With this as a visual background it is interesting to then move on to the Scholte exhibition. The display of many hundreds of embroidered artworks is undoubted a creation to the Dutch artist, however the individual artworks themselves technically speaking aren’t. Spread out in expansive clusters are embroidered artworks that the artist has been collecting over the years. Picking them up from flea markets, jumble sales and second-hand shops.

imageSome of the groupings are of rather kitsch hunting scenes, flower arrangements and the like. Perhaps the most engaging collections are the embroidered versions of icons from the worlds museum collections. Multiple versions of Rembrandt, Vermeer, Fragonard and Millet can all be found. It should be underlined just how many of these images that there are to see, spread across the museum walls in loose grid arrangements.
The variations in the various version of the same base image is one of the engaging aspects of the exhibition. These variations are rather greater than you might expect, you might think that one embroidered version of Rembrandt’s The Night Watch would be much the same as another, the whole point of this form of embroidery being to meticulously execute the sewn version of the original and as accurately and evenly as possible.

image
imageIt is here that Scholte provides the twist, by displaying the reverse sides of the embroidery rather than the front sides. The variations and irregularities are fascinating to see. It is also here that a surprising parallel with the German expressionist work arises. These painters from the beginning of the twentieth century were interested in a looser and less self-conscious approach to there image making, less lethargic and more expressive. When you look at the reverse sides of the embroideries you are struck by the “unselfconscious” way many of them are made. This is of course hardly surprising when the makers’ attention has been so fully engaged with the other side of the image. Many of the resulting images have an extremely expressive quality as abundances of loose threads cross cross one another leaving an often chaotic, reversed and yet recognizable end result.
It is tempting to describe the work as being almost accidentally made, but that is to go a step too far, for in most cases it is functionally that governs. The loose threads are knotted off and twisted away. It is how this is done that creates the expressive and loose qualities. Although even here there is the extra variation in the way one work rapidly secures loose ends, whilst another applies a rigorous system of neatness to the back as well as to the front.

Gearing up for my first solo show in quite a while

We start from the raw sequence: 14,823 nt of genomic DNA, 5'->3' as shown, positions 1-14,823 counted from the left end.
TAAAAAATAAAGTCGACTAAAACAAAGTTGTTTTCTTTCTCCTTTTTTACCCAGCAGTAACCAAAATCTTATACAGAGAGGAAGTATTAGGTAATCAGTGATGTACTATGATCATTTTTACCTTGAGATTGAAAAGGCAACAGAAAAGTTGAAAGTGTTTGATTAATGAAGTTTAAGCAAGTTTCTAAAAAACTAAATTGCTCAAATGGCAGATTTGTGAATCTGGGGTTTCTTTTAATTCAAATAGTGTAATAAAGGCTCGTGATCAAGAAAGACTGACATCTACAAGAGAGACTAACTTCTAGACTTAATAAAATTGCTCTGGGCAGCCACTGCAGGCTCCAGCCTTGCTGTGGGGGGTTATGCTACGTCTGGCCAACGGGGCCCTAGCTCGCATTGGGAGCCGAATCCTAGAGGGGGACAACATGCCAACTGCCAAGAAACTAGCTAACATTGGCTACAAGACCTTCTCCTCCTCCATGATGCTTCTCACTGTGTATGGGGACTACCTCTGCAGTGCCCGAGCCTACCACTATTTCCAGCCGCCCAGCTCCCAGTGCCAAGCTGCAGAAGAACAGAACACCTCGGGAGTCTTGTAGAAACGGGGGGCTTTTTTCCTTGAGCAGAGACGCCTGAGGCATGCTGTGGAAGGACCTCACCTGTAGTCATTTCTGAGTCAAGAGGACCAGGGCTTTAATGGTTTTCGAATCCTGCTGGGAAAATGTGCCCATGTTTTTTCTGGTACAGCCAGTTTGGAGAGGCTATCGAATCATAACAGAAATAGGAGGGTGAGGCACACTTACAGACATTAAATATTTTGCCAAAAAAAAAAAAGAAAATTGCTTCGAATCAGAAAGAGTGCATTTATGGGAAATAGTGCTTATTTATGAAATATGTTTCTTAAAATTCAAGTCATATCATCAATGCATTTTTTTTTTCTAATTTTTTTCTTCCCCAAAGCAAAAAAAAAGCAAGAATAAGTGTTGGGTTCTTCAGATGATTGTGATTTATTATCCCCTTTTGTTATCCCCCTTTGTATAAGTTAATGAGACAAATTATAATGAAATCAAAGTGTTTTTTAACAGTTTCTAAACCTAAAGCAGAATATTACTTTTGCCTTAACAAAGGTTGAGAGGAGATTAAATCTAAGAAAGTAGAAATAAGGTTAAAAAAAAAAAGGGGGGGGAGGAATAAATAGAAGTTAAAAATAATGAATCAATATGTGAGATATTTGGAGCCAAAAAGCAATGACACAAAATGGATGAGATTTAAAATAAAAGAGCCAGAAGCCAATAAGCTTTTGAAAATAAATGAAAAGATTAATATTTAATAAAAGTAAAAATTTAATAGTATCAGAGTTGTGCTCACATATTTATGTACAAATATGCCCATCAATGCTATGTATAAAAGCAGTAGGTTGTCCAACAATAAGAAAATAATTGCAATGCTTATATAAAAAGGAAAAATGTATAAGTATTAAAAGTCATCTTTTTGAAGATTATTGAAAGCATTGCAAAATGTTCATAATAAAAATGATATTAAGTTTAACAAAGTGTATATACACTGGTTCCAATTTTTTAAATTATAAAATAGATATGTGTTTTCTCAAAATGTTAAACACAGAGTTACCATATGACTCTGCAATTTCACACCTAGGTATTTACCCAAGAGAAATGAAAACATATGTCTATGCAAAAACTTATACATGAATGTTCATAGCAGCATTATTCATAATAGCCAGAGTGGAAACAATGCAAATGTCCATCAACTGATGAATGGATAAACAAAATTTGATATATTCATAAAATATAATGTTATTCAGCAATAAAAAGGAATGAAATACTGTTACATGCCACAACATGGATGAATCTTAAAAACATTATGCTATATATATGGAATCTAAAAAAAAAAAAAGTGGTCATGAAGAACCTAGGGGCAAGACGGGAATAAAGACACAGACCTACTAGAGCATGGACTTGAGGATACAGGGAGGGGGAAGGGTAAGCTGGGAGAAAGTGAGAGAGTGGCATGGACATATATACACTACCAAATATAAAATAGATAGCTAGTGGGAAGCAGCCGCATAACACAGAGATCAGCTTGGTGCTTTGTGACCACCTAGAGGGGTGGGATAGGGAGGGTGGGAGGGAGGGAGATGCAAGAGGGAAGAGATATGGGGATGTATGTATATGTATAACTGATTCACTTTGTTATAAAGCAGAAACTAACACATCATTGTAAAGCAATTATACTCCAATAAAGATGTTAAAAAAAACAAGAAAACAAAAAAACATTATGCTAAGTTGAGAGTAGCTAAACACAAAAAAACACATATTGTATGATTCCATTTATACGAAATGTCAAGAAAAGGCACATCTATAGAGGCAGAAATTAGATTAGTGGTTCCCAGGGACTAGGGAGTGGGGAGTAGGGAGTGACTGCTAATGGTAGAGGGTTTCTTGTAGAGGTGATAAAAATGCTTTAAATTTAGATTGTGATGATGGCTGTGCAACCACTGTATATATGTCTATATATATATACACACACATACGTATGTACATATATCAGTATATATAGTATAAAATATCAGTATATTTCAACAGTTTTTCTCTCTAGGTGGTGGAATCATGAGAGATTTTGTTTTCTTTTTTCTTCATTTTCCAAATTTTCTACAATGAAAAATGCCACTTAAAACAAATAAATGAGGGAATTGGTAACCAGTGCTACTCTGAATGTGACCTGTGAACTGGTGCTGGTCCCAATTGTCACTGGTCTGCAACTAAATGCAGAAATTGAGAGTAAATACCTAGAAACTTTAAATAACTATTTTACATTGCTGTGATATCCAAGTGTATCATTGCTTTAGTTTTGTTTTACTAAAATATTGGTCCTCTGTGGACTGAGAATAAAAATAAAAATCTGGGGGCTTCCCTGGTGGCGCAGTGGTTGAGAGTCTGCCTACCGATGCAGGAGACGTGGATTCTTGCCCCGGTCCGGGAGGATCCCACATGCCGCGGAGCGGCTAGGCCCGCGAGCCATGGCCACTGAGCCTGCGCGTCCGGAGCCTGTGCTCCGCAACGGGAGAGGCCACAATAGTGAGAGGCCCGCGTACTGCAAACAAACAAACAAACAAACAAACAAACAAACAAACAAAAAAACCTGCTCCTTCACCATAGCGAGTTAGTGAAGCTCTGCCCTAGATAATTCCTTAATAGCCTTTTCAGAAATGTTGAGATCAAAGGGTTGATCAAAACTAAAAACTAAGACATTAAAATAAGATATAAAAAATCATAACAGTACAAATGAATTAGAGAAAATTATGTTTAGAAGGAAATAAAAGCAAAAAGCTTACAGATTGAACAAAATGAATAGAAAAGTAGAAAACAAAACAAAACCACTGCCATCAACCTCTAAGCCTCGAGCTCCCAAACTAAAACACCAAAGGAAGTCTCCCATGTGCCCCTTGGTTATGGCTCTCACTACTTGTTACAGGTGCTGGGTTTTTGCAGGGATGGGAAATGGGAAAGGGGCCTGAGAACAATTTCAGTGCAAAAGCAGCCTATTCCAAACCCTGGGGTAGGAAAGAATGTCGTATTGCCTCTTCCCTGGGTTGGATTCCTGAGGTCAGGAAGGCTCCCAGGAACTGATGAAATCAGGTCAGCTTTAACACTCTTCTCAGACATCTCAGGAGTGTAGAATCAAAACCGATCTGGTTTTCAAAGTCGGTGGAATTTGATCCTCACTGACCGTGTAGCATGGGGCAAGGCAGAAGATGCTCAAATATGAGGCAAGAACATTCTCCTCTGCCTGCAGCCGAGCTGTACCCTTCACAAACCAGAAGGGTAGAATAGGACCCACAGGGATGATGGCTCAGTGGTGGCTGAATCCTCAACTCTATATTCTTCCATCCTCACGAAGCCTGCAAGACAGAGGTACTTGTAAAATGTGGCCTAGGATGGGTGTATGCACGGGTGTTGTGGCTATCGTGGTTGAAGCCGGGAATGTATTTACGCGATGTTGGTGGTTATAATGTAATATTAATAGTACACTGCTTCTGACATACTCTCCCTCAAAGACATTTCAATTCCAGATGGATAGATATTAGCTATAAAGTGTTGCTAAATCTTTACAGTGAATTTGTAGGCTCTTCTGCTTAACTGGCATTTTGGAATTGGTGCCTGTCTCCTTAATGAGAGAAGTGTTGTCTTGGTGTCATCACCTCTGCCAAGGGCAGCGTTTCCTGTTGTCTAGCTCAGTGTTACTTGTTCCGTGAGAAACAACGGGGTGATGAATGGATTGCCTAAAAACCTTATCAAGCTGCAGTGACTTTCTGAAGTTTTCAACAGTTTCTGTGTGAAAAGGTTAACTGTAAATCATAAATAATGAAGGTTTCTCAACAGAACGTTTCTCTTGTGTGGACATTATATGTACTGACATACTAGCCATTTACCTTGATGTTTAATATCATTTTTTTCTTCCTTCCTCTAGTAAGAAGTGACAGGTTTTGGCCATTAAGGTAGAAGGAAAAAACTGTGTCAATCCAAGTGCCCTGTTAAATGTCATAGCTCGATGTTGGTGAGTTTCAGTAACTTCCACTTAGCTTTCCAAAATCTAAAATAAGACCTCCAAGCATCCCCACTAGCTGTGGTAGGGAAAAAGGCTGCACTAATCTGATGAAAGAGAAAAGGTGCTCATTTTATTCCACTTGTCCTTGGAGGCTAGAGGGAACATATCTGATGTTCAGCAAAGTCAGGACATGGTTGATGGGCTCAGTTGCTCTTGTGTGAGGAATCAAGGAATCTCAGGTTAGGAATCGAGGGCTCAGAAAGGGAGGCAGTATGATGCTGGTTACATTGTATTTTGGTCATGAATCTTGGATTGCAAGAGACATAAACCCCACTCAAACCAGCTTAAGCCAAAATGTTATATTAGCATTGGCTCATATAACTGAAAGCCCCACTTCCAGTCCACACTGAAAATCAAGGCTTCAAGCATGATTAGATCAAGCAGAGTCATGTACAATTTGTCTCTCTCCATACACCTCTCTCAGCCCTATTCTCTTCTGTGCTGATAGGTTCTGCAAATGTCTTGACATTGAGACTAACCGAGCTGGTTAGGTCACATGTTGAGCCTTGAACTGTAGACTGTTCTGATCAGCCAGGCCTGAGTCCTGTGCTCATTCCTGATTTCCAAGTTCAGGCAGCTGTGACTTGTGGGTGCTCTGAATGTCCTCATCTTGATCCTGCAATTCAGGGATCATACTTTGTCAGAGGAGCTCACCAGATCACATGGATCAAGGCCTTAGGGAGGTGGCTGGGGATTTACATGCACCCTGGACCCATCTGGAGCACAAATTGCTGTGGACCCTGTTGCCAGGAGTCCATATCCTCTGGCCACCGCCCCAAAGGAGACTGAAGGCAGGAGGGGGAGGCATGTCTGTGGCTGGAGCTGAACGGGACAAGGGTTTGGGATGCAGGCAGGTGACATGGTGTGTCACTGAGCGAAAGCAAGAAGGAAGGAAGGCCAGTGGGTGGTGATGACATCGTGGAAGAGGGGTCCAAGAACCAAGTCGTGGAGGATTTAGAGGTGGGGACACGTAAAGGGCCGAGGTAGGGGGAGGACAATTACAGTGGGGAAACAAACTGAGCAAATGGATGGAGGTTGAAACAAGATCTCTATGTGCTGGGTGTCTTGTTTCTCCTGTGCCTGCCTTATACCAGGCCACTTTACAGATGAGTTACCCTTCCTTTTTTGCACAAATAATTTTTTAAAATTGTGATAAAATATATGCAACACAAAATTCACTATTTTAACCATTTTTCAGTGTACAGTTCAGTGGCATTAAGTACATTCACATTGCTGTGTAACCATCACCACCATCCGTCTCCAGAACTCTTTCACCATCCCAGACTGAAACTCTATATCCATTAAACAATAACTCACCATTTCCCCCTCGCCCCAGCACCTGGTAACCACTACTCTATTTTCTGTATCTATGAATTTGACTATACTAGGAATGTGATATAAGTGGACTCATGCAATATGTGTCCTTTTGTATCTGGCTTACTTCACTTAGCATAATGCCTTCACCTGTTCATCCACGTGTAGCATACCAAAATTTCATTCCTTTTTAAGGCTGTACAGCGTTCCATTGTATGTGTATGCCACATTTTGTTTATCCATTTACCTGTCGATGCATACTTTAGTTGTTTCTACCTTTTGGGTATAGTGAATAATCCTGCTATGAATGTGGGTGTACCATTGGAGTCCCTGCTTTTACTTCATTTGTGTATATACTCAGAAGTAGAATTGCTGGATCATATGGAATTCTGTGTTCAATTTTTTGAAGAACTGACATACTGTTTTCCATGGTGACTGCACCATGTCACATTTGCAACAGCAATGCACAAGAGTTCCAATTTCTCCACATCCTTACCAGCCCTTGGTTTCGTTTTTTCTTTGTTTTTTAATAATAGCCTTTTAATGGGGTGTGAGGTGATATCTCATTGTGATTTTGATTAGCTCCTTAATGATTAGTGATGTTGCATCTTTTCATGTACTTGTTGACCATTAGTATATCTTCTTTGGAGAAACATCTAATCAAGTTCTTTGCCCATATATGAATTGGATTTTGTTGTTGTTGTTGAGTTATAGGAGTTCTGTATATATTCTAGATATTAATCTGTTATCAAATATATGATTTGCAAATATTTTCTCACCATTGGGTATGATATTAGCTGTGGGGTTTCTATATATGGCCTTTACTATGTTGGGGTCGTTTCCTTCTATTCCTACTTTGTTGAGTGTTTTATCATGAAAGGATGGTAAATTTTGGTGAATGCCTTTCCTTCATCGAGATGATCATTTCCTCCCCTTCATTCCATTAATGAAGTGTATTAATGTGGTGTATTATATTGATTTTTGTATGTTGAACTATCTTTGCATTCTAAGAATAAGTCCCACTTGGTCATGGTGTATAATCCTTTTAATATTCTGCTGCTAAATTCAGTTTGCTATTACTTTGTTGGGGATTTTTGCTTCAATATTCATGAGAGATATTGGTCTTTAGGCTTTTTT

The last couple of months I’ve been gradually getting ready for two exhibitions.  The first is a group show in the Dutch town of Nijmegen.  The second is a solo exhibiton, in ‘s-Hertogenbosch, the town that has been drawing all the attention the last few months for its Jheronimus Bosch exhibition.

The exhibition is going to give me the chance to dip back into work influenced by the very Dutch interiors made by Vermeer, that I was making when I first arrived in The Netherlands back in the nineties. This will be hung alongside more recent work that is  more orientated towards the Dutch landscape and our relationship with this most manipulated of environments.

Without giving too much away, I can promise a place for both of the painintgs below.

vermeer

Empty Room, Oil paint on canvas, 1993

gery

Untitled, Oil and acrylic on canvas, 2016

Getting closer to Mondriaan…..

I should start by saying that love was my main reason to move from England to the Netherlands back in the 1990s. But having said that, there were other reasons I was enthusiastic to travel over the North Sea and experience life here. Top of that list at the time was the affinity and fascination I had, and still have, for Dutch art. Top of my list was Vermeer, I’d grown to love his work from the four of his paintings that can be found in London at the National Gallery, the Queen’s collection and Kenwood House. But along with Vermeer there was Rembrandt, de Hooch, van Doesburg and Mondriaan to name but a handful. It is a very rich land when it comes to painting. Two decades later I am still discovering new things and perspectives on this particular piece of the history of art. Today being one such day of discovery. mill Two friends from England were over and staying near Amsterdam in a windmill on the eastern side of the city. Whilst looking up where exactly we had to get to in order to visit them I was coming across information that suggested that there was actually a Mondriaan connection. Having visited there today it was confirmed, this was a windmill that the artist painted in the days before he had settled into his more well-known abstract style of later in his career. In the early days though he was very much a painter of the flat Dutch landscape. mondriaan And so from close up I came by a little more insight into this little corner of Dutch history of art, it’s kind of a nice feeling to have lunched in a place that seems to have changed very little since the artist painted his work back in the first decade of the twentieth century. Did Mondriaan also lunch in the subject of his work…..? Probably not I guess, but the sense of place is nice to take with me, next time I visit the painting in the Rijksmuseum or one of the other museums who have other paintings he made of the same mill.